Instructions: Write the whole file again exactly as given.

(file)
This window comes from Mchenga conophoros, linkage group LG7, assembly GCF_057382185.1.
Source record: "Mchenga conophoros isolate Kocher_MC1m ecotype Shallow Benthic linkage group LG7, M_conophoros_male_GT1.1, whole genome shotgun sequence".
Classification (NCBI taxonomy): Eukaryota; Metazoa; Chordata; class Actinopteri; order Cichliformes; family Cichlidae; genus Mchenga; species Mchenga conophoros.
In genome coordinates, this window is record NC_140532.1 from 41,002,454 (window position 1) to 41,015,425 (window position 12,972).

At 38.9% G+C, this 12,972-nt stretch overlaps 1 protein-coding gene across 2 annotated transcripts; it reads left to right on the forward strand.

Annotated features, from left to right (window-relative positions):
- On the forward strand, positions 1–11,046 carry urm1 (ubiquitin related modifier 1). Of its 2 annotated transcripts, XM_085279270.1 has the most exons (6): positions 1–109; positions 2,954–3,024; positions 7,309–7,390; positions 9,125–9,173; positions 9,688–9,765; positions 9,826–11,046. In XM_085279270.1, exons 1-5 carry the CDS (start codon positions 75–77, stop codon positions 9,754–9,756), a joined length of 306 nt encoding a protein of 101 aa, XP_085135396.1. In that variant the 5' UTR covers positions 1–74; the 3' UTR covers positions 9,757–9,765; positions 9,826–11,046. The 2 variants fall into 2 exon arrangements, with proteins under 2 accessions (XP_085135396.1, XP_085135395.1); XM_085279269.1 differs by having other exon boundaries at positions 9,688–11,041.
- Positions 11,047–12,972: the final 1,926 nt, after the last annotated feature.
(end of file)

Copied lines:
This window comes from Mchenga conophoros, linkage group LG7, assembly GCF_057382185.1.
Source record: "Mchenga conophoros isolate Kocher_MC1m ecotype Shallow Benthic linkage group LG7, M_conophoros_male_GT1.1, whole genome shotgun sequence".
Classification (NCBI taxonomy): Eukaryota; Metazoa; Chordata; class Actinopteri; order Cichliformes; family Cichlidae; genus Mchenga; species Mchenga conophoros.
In genome coordinates, this window is record NC_140532.1 from 41,002,454 (window position 1) to 41,015,425 (window position 12,972).

At 38.9% G+C, this 12,972-nt stretch overlaps 1 protein-coding gene across 2 annotated transcripts; it reads left to right on the forward strand.

Annotated features, from left to right (window-relative positions):
- On the forward strand, positions 1–11,046 carry urm1 (ubiquitin related modifier 1). Of its 2 annotated transcripts, XM_085279270.1 has the most exons (6): positions 1–109; positions 2,954–3,024; positions 7,309–7,390; positions 9,125–9,173; positions 9,688–9,765; positions 9,826–11,046. In XM_085279270.1, exons 1-5 carry the CDS (start codon positions 75–77, stop codon positions 9,754–9,756), a joined length of 306 nt encoding a protein of 101 aa, XP_085135396.1. In that variant the 5' UTR covers positions 1–74; the 3' UTR covers positions 9,757–9,765; positions 9,826–11,046. The 2 variants fall into 2 exon arrangements, with proteins under 2 accessions (XP_085135396.1, XP_085135395.1); XM_085279269.1 differs by having other exon boundaries at positions 9,688–11,041.
- Positions 11,047–12,972: the final 1,926 nt, after the last annotated feature.